On Tuesday, former ISI chief Hamid Gul said he believed Mohammed was actually arrested some time ago in a different city.
“They are trying to cover up,” he said. “I believe he was arrested before, probably in Karachi.” One intelligence source said Mohammed had been arrested three days before, from the Tench Batta suburb of Rawalpindi.
Gul said news of the arrest appeared to have been leaked at a critical time, just as Pakistan was facing huge US pressure to support a UN Security Council vote authorising war on Iraq.
Meanwhile, Pakistan has arrested 10 men in Peshawar for suspected al-Qaida links and an intelligence source says one was believed to have had contact with Osama bin Laden.
In a setback to the Pentagon, the American military does not yet have approval to use Turkish air bases or airspace for an attack on Iraq, and may not until later this month, Turkey's ambassador to the United States said Tuesday.
That would complicate planning for scores of strike aircraft at Incirlik Air Base in Turkey, as well as the nearly 100 combat planes aboard two U.S. aircraft carriers in the eastern Mediterranean. The naval aircraft would have to fly over Israel and Jordan instead of southern Turkey, raising serious diplomatic problems.
Any air campaign against Iraq would rely largely on several hundred combat planes now based in Gulf states or on three aircraft carriers in the Gulf itself.
General Tommy Franks, the commander of U.S. forces in the Gulf, has also counted on using warplanes based in Turkey or flying through Turkish airspace to attack Iraqi targets from the north.
"Any overflight rights in connection with a military operation against Iraq would be subject to approval of the Parliament," the Turkish ambassador, O. Faruk Logoglu, told reporters Tuesday.
Click the link above to read the rest of this report
A federal appeals court is weighing on a rare and expedited basis a lawsuit challenging the president’s right to wage war on Iraq without a formal declaration of war by Congress.
FILED BY A dozen dovish House Democrats, three anonymous soldiers and 15 parents of soldiers, the lawsuit before the U.S. Court of Appeals for the 1st Circuit, in Boston, argues that Congress has ducked its responsibilities and delegated its war-making powers to the president. Congress voted in October to give President Bush the power to attack if Iraq failed to comply with U.N. mandates or if the president determined that Iraq presented a threat to the security of the nation.
click the link to read the rest of the report
The War Party may have gotten its war. But it has also gotten something it did not bargain for. Its membership lists and associations have been exposed and its motives challenged. In a rare moment in U.S. journalism, Tim Russert put this question directly to Richard Perle: “Can you assure American viewers ... that we’re in this situation against Saddam Hussein and his removal for American security interests? And what would be the link in terms of Israel?”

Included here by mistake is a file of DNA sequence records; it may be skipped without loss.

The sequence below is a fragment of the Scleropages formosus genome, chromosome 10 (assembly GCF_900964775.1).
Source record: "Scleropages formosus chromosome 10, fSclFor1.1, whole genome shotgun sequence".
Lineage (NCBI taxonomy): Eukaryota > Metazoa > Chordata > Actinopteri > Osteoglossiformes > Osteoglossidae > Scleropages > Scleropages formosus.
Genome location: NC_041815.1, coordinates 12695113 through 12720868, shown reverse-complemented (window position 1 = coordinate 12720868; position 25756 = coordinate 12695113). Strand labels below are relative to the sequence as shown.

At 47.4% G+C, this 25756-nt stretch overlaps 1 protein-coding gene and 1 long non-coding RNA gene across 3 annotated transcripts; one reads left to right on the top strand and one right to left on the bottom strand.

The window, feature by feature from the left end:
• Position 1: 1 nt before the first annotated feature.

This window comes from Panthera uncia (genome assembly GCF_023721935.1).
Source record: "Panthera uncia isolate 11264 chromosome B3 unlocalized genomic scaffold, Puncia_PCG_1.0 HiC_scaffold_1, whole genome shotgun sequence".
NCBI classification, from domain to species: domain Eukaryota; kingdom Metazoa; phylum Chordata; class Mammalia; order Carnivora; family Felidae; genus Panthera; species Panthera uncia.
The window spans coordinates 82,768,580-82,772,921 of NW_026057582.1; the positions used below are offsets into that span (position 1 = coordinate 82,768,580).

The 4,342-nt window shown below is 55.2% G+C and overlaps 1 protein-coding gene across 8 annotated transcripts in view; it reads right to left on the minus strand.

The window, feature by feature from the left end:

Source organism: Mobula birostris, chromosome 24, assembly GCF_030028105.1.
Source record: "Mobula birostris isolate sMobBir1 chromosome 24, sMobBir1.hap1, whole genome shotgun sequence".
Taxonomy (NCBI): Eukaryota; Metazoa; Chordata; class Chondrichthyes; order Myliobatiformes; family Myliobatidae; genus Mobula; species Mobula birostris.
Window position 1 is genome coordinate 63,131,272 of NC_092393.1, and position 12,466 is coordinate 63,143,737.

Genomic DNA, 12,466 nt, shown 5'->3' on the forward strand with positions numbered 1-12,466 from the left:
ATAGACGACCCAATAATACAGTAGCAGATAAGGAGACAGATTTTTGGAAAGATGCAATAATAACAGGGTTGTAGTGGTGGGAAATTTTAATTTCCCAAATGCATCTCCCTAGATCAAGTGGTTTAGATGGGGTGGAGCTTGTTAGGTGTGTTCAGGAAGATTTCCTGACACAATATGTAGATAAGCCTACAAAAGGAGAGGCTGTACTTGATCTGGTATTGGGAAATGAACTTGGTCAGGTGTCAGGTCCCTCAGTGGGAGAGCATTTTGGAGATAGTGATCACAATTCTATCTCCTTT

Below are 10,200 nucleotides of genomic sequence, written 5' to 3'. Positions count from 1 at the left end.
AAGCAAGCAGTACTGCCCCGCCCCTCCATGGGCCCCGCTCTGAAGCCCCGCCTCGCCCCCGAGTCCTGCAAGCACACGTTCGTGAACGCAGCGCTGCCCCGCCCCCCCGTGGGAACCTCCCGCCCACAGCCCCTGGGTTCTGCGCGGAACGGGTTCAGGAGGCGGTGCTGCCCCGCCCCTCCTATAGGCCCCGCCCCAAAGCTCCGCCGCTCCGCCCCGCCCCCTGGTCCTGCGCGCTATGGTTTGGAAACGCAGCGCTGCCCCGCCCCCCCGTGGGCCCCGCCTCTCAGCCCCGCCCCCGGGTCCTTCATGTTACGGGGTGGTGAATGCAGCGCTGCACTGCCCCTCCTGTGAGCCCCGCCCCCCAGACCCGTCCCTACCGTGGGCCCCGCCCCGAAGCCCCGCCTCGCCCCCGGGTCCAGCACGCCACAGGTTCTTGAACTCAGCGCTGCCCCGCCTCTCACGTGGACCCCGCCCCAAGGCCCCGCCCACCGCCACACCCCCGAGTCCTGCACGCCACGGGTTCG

Suddenly, the Israeli connection is on the table, and the War Party is not amused.
Finding themselves in an unanticipated firefight, our neoconservative friends are doing what comes naturally, seeking student deferments from political combat by claiming the status of a persecuted minority group. People who claim to be writing the foreign policy of the world superpower, one would think, would be a little more manly in the schoolyard of politics. Not so.
click the link above to read the rest of the commentary
The Pentagon has threatened to fire on the satellite uplink positions of independent journalists in Iraq, according to veteran BBC war correspondent, Kate Adie. In an interview with Irish radio, Ms. Adie said that questioned about the consequences of such potentially fatal actions, a senior Pentagon officer had said: "Who cares.. ..They've been warned."
According to Ms. Adie, who twelve years ago covered the last Gulf War, the Pentagon attitude is: "entirely hostile to the the free spread of information."
"I am enormously pessimistic of the chance of decent on-the-spot reporting, as the war occurs," she told Irish national broadcaster, Tom McGurk on the RTE1 Radio "Sunday Show."
Ms. Adie made the startling revelations during a discussion of media freedom issues in the likely upcoming war in Iraq. She also warned that the Pentagon is vetting journalists according to their stance on the war, and intends to take control of US journalists' satellite equipment --in order to control access to the airwaves.
Another guest on the show, war author Phillip Knightley, reported that the Pentagon has also threatened they: "may find it necessary to bomb areas in which war correspondents are attempting to report from the Iraqi side."
click the link above and scroll near the middle to listen to or view the full interview with Ms. Adie and others on this topic